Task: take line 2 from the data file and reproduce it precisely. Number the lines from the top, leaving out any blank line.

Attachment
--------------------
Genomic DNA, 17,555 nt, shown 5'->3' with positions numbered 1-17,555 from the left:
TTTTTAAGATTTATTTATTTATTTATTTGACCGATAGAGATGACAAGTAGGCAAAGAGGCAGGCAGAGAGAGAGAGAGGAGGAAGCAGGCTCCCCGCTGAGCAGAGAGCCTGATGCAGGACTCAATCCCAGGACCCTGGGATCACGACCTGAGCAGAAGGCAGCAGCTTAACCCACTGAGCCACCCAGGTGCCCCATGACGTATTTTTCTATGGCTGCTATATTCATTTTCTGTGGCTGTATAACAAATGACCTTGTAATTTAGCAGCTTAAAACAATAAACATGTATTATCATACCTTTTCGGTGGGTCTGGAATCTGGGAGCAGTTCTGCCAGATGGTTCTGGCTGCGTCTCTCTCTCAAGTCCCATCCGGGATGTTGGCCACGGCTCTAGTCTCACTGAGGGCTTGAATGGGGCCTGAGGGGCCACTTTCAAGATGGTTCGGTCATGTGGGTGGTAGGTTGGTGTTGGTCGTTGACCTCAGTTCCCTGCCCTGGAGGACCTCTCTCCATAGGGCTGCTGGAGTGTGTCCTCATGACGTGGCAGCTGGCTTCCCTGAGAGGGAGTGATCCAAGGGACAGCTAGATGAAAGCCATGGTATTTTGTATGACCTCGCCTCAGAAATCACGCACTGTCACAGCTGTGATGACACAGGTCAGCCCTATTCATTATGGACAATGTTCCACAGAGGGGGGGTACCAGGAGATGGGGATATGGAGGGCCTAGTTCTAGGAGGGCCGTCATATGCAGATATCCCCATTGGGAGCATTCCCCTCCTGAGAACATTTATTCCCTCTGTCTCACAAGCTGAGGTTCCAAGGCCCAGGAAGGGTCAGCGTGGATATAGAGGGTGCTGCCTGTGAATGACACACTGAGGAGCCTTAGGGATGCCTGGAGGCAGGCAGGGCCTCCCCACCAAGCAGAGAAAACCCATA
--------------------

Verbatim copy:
TTTTTAAGATTTATTTATTTATTTATTTGACCGATAGAGATGACAAGTAGGCAAAGAGGCAGGCAGAGAGAGAGAGAGGAGGAAGCAGGCTCCCCGCTGAGCAGAGAGCCTGATGCAGGACTCAATCCCAGGACCCTGGGATCACGACCTGAGCAGAAGGCAGCAGCTTAACCCACTGAGCCACCCAGGTGCCCCATGACGTATTTTTCTATGGCTGCTATATTCATTTTCTGTGGCTGTATAACAAATGACCTTGTAATTTAGCAGCTTAAAACAATAAACATGTATTATCATACCTTTTCGGTGGGTCTGGAATCTGGGAGCAGTTCTGCCAGATGGTTCTGGCTGCGTCTCTCTCTCAAGTCCCATCCGGGATGTTGGCCACGGCTCTAGTCTCACTGAGGGCTTGAATGGGGCCTGAGGGGCCACTTTCAAGATGGTTCGGTCATGTGGGTGGTAGGTTGGTGTTGGTCGTTGACCTCAGTTCCCTGCCCTGGAGGACCTCTCTCCATAGGGCTGCTGGAGTGTGTCCTCATGACGTGGCAGCTGGCTTCCCTGAGAGGGAGTGATCCAAGGGACAGCTAGATGAAAGCCATGGTATTTTGTATGACCTCGCCTCAGAAATCACGCACTGTCACAGCTGTGATGACACAGGTCAGCCCTATTCATTATGGACAATGTTCCACAGAGGGGGGGTACCAGGAGATGGGGATATGGAGGGCCTAGTTCTAGGAGGGCCGTCATATGCAGATATCCCCATTGGGAGCATTCCCCTCCTGAGAACATTTATTCCCTCTGTCTCACAAGCTGAGGTTCCAAGGCCCAGGAAGGGTCAGCGTGGATATAGAGGGTGCTGCCTGTGAATGACACACTGAGGAGCCTTAGGGATGCCTGGAGGCAGGCAGGGCCTCCCCACCAAGCAGAGAAAACCCATA